FIG. 2 illustrates a preferred embodiment of the present invention for producing the false target data display of FIG. 1. In the course of explaining the operation of the apparatus of FIG. 2, it will be assumed that the enemy radar to be jammed is operating in a continuous azimuth scanning mode which is generally the case with search radars. As is well understood in the art, groups of radar pulses are received from such azimuth-scanning radar, the individual pulses occurring at the radar repetition rate. The number of pulses in each group is determined by the radar pulse repetition rate, the radar beam width and the radar azimuth scanning rate, while the envelope of the group of pulses is determined by the radar beam pattern. Of course, a group of such pulses will be received each time that a lobe of detectable amplitude transverses the position of antenna 2 at the location of the countermeasure equipment.

Referring to FIG. 2, each of the pulses of each group of enemy radar pulses is received by antenna 2 and amplified by travelling wave tube amplifier 3. The microwave signal output of amplifier 3 is applied to input manifold 5 having a discrete plurality of output microwave channels into each of which is placed a respective one of microwave band pass filters 6, 7 and 8. Only three such filters are shown by way of example, but it will be understood that additional ones may be provided for particular applications where the band pass of amplifier 3 is to be divided into a larger number of component frequency bands. The technique of channelizing a received signal according to its frequency content is well known and is generally referred to in the art as multiplexing. Suitable means for performing this multiplexing function, comprising the input manifold 5 and band pass filters 6, 7 and 8 is described in U.S. Pat. No. 2,686,902.

The output of each of the filters 6, 7 and 8 is applied to a respective one of conventional microwave switches 9, 10 and 11. Each switch is responsive to a respective control signal derived from switch control 12 for being rendered conductive or nonconductive. A suitable switch may comprise a cavity resonator having shorting means actuated by a respective control signal output of switch control 12. When any of switches 9, 10 and 11 are rendered conductive, its respectively associated microwave signal input, if any, is applied to output manifold 13. Manifold 13 is substantially identical to input manifold 5 previously discussed.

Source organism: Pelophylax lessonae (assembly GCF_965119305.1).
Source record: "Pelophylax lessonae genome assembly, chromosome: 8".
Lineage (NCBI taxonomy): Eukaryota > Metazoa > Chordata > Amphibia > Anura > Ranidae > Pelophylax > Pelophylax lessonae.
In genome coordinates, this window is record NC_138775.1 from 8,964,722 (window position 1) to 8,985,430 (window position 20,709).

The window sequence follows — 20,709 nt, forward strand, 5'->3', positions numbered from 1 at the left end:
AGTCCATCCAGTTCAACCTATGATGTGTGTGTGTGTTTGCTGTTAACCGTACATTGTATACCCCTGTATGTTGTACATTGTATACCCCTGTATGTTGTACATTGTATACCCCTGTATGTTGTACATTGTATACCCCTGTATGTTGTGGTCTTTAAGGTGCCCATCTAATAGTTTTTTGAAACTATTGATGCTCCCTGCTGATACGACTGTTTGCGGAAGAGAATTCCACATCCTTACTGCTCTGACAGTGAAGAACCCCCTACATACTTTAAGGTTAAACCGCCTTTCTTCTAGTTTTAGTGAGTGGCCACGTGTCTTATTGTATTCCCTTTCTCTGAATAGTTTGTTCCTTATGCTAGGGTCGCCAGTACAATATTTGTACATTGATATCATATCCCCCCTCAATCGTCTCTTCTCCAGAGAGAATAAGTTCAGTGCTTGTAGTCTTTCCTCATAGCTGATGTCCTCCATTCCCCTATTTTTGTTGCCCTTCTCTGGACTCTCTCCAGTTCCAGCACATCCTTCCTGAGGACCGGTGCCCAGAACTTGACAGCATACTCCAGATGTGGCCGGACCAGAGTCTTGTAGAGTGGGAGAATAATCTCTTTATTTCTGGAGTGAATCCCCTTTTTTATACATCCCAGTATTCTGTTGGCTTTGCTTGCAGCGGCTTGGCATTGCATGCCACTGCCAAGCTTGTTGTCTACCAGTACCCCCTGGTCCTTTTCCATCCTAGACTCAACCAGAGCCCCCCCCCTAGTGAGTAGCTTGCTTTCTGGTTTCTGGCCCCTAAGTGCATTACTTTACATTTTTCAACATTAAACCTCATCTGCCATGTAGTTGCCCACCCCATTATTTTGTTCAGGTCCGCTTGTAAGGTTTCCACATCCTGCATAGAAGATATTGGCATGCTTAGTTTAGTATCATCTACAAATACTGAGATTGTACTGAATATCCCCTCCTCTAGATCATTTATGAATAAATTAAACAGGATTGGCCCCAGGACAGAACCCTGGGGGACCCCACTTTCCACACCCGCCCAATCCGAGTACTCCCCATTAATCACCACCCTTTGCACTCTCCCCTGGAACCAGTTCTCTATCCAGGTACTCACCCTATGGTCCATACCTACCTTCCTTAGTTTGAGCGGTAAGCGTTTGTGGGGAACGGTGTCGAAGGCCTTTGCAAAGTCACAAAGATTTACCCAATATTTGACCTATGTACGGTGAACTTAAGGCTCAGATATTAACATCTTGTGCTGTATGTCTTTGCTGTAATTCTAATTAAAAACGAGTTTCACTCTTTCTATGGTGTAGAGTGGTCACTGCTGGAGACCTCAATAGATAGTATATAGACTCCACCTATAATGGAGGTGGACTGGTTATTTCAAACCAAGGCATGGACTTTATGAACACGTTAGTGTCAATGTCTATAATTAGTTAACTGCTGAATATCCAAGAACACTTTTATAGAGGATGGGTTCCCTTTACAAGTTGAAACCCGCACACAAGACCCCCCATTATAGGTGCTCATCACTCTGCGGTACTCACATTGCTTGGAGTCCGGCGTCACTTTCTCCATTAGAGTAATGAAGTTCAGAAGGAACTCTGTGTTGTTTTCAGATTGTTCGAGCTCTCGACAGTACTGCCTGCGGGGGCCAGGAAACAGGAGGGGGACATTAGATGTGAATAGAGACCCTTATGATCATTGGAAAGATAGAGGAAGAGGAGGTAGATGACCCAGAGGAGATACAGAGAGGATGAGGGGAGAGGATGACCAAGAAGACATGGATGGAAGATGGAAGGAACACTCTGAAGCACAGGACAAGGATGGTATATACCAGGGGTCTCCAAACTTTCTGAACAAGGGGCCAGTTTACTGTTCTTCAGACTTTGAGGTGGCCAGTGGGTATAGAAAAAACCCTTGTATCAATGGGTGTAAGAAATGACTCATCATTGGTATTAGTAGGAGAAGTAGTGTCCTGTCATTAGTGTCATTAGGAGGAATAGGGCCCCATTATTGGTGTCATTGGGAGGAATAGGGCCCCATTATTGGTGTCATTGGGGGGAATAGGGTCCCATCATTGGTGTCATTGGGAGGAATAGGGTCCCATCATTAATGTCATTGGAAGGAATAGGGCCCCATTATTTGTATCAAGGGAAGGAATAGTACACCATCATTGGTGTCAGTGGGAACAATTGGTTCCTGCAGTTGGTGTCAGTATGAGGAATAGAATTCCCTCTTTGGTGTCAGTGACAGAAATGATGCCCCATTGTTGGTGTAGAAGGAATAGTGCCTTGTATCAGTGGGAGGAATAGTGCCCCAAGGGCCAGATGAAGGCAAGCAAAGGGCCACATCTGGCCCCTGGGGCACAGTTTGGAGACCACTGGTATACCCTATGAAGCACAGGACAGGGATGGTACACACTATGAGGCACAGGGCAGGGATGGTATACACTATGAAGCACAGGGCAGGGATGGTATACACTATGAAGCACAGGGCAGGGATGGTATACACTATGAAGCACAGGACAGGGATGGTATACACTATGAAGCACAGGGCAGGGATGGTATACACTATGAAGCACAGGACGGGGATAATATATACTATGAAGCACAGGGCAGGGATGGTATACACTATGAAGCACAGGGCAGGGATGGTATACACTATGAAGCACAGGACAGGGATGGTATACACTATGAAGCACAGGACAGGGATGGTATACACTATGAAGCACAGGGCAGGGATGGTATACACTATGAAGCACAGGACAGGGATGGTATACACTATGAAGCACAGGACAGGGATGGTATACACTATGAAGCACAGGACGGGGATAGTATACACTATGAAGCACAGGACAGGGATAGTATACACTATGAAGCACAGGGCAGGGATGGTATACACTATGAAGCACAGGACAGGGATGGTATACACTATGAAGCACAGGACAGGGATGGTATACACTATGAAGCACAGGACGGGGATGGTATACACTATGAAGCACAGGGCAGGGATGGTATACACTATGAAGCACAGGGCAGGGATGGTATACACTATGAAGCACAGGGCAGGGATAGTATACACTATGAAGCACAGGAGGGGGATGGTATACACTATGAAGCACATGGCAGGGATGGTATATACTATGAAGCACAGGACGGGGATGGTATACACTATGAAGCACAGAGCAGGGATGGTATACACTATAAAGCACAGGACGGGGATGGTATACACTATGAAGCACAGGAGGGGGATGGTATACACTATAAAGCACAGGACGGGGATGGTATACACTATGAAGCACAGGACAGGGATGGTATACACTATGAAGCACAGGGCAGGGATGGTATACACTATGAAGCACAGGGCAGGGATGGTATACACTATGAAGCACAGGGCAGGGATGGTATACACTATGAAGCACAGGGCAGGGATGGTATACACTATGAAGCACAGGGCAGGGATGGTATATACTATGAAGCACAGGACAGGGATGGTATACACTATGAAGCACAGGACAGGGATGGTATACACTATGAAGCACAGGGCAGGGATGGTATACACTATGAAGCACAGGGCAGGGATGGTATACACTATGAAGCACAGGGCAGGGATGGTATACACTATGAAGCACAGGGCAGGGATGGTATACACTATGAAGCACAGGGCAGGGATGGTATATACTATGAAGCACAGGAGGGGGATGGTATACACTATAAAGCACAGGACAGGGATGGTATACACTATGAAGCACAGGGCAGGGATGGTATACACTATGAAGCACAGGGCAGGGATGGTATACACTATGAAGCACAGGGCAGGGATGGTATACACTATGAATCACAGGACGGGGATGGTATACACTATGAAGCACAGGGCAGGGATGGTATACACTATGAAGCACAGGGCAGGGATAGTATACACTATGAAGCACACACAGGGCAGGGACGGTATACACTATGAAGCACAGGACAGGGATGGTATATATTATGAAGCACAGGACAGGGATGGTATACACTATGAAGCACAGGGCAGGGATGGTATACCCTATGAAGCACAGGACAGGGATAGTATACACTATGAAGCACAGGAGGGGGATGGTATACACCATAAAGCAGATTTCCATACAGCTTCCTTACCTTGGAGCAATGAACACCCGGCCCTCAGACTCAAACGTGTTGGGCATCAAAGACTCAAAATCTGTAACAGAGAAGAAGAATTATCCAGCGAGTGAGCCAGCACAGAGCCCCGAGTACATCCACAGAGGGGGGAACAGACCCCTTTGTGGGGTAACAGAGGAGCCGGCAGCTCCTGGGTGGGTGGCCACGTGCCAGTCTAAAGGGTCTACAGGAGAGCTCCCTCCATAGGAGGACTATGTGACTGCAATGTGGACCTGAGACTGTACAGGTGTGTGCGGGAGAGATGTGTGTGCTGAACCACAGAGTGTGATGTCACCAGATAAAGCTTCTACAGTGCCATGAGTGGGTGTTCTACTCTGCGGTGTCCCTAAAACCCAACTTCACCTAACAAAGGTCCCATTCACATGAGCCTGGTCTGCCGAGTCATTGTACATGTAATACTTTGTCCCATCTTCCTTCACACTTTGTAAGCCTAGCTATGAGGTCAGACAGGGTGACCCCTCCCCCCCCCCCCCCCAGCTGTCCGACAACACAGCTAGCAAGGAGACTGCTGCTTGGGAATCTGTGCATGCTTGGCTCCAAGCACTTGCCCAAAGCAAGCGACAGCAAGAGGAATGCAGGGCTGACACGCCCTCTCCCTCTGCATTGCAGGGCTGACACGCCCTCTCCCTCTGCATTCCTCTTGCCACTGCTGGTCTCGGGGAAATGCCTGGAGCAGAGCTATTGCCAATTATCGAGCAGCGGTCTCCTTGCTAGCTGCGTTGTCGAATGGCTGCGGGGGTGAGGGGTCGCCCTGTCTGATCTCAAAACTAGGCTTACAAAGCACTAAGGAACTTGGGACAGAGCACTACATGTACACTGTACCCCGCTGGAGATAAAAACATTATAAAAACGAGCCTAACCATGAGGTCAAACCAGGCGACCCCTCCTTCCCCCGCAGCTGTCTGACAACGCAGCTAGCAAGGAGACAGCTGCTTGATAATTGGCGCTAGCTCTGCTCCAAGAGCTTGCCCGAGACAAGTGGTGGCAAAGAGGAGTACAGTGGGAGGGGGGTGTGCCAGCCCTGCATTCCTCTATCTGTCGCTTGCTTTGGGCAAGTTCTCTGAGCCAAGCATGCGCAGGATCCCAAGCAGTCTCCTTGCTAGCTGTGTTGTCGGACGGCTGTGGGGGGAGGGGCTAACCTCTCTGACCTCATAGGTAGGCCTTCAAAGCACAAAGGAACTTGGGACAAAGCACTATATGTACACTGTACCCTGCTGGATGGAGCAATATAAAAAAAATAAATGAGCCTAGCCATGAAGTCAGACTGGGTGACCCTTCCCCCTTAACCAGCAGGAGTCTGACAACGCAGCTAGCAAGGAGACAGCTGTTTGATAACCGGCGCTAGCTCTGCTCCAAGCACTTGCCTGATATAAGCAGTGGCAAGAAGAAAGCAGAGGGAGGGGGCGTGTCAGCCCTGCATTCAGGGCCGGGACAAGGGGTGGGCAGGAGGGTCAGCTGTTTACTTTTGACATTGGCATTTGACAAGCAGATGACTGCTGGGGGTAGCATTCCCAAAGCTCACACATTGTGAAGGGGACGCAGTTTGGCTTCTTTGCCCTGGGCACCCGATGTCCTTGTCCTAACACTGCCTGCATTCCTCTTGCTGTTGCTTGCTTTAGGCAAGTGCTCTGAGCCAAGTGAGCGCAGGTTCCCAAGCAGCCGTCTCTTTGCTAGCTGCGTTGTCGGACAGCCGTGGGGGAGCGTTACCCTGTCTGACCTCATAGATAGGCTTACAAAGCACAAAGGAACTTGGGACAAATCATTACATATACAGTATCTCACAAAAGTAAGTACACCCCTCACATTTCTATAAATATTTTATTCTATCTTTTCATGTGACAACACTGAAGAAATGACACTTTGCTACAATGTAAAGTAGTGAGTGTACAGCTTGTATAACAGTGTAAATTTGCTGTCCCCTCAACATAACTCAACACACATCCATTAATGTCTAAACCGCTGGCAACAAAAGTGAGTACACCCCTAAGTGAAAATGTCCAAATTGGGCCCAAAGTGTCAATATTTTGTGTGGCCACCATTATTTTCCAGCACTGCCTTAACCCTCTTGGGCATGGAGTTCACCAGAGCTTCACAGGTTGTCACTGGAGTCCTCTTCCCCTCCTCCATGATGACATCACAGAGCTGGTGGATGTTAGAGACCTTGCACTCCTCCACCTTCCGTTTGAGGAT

The microwave signals present at the output of switches 9, 10 and 11 are combined in output manifold 13 and applied to the input of video detector 14. Assuming, for example, that channel switch 9 has been rendered conductive by the generation of an appropriate control signal in switch control 12 and that an enemy radar signal having a carrier lying with the band pass of filter 6 is received, a sequence of detected video pulses will be produced at the output of detector 14 corresponding to the received sequence of pulses.

The detected video pulses at the output of detector 14 are applied to the input of confusion generator 15, the details of which are shown in FIG. 3. Briefly, generator 15 produces a varying number of output pulses in response to each of the detected video pulses appearing at the output of detector 14, the produced pulses bearing substantially random time relationships with respect to the occurrence of the associated video pulses. Generally speaking, the time separation between a detected video pulse and the last occurring of the associated pulses produced by generator 15 is substantially less than the order of the radar repetition interval of the enemy radar.

The pulses produced by generator 15 are applied to amplitude limiter 45. Limiter 45 operates to reduce the amplitudes of its input pulses to a common level so as to produce output pulses of substantially the same duration as that of the received enemy pulses irrespective of the amplitude of the received pulses. The output pulses of limiter 45 are applied to pulse modulator 16 which, in turn, is connected to amplitude modulate travelling wave tube power amplifier 17. The pulses produced at the output of modulator 16 are also applied via line 43 to gate off amplifier 3 and detector 14 so as to render the receiving portion of the apparatus of FIG. 2 inoperative during the actuation of power amplifier 17. The carrier signal input to power amplifier 17 is ultimately derived from travelling wave tube 18 which is utilized as a local generator of a wide band of noise signals. The band is selected to embrace all the discrete carrier frequencies known to be used by the enemy radars against which the countermeasure equipment of the present invention is to be employed.